- You will store the materials on a secure server and transmit them only as permitted by this law
- You will not make any copies other than the ones you need to make the transmission
- The materials are of the proper type and amount the law authorizes:
- Entire performances of nondramatic literary and musical works
- Reasonable and limited parts of a dramatic literary, musical, or audiovisual works
- Displays of other works, such as images, in amounts similar to typical displays in face-to-face teaching
- The materials are not among those the law specifically excludes from its coverage:
- Materials specifically marketed for classroom use for digital distance education
- Copies you know or should know are illegal
- Textbooks, coursepacks, electronic reserves and similar materials are typically purchased individually by the students for independent review outside the classroom or class session
- If you are using an analog original, you checked before digitizing it to be sure:
- You copied only the amount that you are authorized to transmit
- There is no digital copy of the work available except with technological protections that prevent you from using it for the class in the way the statute authorizes
In general, you may assume that 1) with the provision of this policy, 2) if you use Blackboard in your courses, and 3) if you abide by the other specific provisions that relate to the kinds of materials used, you will meet the general provisions of the TEACH Act as described above.
With respect to specific appropriate and fair uses, the following chart was developed by Wake Forest University for the application of copyright restrictions as they apply to the use of Blackboard. N.B., as a general rule, simply putting an item up in Blackboard does not exempt an instructor from copyright regulations. This chart provides a general idea of what is ok to post (green light) and what is forbidden (red light):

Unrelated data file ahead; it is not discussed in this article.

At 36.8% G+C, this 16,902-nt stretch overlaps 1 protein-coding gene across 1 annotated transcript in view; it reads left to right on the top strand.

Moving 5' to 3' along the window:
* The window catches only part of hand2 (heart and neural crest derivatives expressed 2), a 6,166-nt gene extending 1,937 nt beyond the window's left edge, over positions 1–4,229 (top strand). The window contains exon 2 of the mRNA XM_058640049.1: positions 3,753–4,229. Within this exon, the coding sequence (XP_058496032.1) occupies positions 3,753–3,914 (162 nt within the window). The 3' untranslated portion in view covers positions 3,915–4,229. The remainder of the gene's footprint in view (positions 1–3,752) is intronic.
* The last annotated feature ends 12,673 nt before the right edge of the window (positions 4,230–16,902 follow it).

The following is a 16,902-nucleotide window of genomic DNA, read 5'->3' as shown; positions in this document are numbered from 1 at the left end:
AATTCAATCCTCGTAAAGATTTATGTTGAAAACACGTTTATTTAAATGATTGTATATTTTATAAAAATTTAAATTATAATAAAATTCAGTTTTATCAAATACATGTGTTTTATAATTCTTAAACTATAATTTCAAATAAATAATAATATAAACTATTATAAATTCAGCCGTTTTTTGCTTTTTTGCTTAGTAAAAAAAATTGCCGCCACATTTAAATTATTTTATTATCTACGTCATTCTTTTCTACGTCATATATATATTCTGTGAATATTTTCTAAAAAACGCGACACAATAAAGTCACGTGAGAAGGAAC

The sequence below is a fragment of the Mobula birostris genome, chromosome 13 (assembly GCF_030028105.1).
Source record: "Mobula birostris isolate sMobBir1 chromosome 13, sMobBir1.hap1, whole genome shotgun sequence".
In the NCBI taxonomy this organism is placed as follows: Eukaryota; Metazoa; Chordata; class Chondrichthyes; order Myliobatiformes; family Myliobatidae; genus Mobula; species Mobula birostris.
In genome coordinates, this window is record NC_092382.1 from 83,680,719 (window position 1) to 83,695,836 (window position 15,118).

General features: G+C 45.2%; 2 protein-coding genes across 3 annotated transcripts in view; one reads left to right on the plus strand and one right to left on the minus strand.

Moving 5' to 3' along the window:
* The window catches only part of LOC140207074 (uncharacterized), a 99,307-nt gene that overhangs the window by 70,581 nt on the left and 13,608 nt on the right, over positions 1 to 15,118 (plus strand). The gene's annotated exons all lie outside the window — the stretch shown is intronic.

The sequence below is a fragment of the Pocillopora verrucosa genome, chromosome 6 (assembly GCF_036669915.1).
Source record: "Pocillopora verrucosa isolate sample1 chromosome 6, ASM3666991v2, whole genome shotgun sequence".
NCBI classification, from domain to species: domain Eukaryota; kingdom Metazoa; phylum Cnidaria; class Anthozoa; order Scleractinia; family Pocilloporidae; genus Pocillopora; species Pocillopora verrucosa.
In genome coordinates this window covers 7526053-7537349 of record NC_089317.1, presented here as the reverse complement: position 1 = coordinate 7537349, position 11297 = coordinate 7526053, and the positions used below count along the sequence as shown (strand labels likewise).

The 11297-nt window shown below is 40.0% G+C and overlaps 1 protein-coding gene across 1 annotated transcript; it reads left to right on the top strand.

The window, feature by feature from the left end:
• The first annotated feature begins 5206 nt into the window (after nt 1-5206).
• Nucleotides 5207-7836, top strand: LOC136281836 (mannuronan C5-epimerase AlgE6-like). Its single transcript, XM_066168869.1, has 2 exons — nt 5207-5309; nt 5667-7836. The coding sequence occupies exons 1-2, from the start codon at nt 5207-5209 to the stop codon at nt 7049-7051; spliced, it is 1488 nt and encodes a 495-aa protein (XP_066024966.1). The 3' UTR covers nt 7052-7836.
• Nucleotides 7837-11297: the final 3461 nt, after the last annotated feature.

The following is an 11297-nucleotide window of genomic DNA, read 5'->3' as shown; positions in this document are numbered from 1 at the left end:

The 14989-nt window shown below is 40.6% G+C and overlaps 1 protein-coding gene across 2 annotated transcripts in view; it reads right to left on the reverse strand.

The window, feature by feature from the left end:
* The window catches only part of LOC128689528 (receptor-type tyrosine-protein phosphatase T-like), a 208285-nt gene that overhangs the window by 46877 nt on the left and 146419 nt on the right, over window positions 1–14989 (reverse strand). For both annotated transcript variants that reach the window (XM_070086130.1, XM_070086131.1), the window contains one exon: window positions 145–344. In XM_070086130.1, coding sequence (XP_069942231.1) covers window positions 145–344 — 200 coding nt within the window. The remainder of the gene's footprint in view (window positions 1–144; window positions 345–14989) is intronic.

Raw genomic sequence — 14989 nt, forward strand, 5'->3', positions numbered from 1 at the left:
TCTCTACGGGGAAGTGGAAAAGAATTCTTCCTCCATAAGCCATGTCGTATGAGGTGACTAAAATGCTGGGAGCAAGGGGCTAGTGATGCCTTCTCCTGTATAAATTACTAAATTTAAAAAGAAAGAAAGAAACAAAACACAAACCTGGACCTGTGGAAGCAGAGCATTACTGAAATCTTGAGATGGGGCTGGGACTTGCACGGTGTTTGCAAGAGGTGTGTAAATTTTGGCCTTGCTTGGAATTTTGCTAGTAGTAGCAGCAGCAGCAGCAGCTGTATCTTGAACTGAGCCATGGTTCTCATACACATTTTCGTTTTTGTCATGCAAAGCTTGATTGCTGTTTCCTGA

|Item||Green Light||Red Light|
Website containing copyrighted material
|Link to the website in Blackboard||Copying and pasting the content of the website into Blackboard|
|Copyrighted image from a website||Put up in Blackboard for ONE semester||Use from semester to semester without getting permission|
|Article from Library Database||Link to the article||Download the article to your hard drive and then post in Blackboard|
|Scanned personal picture||Put up anywhere in Blackboard||N/A|
|Scanned copyrighted image||Put up in Blackboard for ONE semester||Use from semester to semester without getting permission|
|Scanned chapter from a book||Put up in Blackboard for ONE semester||Use from semester to semester without getting permission|
As long as it meets other fair use and TEACH guidelines, put up in Blackboard for limited time (10 days)
Use from semester to semester without getting permission or keep up for longer than 10 days.
|Video Files||As long as it meets other fair use and TEACH guidelines, put up in Blackboard for limited time (10 days)||Use from semester to semester without getting permission or keep up for longer than 10 days.|
|Media||Allowable Portion for Fair Use|
|Media Allowable Portion for Fair Use Motion Media (e.g. video)||Up to 10% or 3 minutes, whichever is less|
|Text Material||Up to 10% or 1000 words, whichever is less|
|Music, Lyrics & Music Videos||Up to 10% but no more than 30 seconds|
|Illustrations & Photographs||No more than 5 images from an artist/photographer, or no more than 10% or 15 works from a published collective work|
|Numerical Data Sets||Up to 10% or 2500 fields (whichever is less e.g. database) used with permission, WFU|
Approved by the Faculty Assembly of the College of William and Mary, March 22, 2005.
Approved by the Provost, College of William and Mary, March 23, 2005.
If you have any questions on this policy, please contact Leslie Street, Director of Wolf Library, at [[lstreet]].